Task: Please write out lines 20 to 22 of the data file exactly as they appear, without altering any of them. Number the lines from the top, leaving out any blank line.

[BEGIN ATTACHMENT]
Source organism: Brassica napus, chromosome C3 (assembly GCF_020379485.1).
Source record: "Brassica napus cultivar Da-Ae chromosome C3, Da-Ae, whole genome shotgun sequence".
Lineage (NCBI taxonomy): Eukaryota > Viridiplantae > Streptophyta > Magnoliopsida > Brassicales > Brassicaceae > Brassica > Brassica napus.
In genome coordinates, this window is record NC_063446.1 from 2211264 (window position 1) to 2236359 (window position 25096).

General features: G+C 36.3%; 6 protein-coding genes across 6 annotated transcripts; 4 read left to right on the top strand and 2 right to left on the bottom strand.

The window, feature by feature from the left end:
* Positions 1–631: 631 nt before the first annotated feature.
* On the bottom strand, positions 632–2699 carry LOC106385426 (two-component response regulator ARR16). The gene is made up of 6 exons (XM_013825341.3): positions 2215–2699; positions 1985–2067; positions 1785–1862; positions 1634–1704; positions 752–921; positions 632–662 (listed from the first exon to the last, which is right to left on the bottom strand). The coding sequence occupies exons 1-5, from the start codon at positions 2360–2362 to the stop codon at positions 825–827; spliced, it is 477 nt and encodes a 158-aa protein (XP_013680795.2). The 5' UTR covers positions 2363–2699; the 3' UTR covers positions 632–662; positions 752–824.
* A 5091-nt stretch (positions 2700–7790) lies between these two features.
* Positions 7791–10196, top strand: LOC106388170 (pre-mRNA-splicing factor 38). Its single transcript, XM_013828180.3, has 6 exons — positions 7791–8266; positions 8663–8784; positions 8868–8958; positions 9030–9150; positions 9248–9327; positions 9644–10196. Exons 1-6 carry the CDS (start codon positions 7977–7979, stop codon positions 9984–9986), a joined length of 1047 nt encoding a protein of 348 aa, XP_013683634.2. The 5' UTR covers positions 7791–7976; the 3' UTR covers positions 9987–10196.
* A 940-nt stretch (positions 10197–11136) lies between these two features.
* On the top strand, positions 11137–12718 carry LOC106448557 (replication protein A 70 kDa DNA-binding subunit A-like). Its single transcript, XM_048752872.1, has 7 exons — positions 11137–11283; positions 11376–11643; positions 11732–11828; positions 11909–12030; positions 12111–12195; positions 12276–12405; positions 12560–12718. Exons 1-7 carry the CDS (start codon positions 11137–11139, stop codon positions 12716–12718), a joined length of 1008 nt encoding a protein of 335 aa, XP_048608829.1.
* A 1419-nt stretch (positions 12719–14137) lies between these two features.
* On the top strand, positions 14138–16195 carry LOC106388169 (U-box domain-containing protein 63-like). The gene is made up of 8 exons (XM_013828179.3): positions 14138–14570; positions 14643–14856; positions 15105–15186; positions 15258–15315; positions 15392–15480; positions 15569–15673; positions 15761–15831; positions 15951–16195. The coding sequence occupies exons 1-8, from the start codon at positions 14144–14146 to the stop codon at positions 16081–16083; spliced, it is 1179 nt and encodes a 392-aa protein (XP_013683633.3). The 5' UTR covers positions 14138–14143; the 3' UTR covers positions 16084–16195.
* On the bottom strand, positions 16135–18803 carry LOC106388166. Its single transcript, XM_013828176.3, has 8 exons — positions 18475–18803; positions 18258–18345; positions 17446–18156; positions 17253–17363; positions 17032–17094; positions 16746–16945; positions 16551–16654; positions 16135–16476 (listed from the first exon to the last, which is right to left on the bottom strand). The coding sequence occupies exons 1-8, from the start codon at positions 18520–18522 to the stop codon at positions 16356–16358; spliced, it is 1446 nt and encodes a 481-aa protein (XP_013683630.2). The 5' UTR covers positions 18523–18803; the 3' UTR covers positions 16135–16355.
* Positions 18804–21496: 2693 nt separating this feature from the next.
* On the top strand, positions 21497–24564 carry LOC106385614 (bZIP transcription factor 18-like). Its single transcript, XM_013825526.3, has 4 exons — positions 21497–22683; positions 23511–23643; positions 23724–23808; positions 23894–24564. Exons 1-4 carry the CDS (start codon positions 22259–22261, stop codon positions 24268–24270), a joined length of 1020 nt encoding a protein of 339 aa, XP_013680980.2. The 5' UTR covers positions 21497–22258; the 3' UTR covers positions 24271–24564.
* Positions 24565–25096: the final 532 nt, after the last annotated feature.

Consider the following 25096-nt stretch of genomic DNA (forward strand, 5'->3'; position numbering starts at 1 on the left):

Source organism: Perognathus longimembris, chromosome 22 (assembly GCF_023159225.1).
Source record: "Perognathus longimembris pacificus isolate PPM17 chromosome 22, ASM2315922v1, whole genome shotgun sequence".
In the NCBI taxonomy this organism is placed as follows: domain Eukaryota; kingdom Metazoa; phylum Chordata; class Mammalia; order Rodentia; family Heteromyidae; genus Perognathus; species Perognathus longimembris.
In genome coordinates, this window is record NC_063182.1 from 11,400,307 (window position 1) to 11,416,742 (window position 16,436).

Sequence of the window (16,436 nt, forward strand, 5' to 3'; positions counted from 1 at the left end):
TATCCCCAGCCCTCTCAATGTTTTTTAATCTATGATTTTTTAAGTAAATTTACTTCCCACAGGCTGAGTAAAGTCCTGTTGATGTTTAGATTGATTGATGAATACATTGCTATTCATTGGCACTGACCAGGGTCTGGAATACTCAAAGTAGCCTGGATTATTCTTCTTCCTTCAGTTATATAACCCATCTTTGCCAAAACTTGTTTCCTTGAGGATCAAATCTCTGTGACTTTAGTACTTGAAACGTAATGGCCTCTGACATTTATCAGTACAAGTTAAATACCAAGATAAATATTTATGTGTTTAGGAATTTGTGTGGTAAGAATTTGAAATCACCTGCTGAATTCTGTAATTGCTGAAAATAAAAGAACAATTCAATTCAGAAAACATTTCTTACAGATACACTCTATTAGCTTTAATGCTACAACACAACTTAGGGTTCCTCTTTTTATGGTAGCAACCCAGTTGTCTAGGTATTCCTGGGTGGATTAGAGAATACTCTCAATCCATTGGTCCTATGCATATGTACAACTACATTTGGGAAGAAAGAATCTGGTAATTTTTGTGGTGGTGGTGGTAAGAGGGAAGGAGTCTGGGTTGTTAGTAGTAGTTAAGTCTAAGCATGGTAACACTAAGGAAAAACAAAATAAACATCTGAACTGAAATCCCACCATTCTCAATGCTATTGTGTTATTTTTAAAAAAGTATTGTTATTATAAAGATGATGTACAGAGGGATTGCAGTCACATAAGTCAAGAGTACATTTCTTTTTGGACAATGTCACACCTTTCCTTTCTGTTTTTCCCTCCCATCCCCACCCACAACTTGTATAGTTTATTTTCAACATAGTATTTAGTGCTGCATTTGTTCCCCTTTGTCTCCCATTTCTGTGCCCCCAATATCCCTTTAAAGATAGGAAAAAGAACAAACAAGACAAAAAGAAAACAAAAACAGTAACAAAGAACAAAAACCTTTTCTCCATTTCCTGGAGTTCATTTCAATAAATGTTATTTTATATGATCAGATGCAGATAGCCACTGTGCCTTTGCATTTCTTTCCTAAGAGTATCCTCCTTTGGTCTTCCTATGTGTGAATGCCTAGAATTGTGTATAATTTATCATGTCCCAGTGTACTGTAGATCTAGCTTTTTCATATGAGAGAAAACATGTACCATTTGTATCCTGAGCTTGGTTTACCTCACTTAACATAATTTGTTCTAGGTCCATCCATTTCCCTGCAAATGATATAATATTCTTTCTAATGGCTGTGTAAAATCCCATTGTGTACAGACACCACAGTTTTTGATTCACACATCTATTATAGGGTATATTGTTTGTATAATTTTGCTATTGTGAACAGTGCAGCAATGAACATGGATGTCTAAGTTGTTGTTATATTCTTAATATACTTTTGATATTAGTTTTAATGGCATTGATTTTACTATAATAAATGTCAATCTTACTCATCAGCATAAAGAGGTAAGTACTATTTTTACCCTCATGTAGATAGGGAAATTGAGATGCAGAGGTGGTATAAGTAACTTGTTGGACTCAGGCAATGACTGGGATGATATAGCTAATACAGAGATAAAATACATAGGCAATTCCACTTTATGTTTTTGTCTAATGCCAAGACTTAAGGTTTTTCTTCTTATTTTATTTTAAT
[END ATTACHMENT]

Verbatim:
Source organism: Perognathus longimembris, chromosome 22 (assembly GCF_023159225.1).
Source record: "Perognathus longimembris pacificus isolate PPM17 chromosome 22, ASM2315922v1, whole genome shotgun sequence".
In the NCBI taxonomy this organism is placed as follows: domain Eukaryota; kingdom Metazoa; phylum Chordata; class Mammalia; order Rodentia; family Heteromyidae; genus Perognathus; species Perognathus longimembris.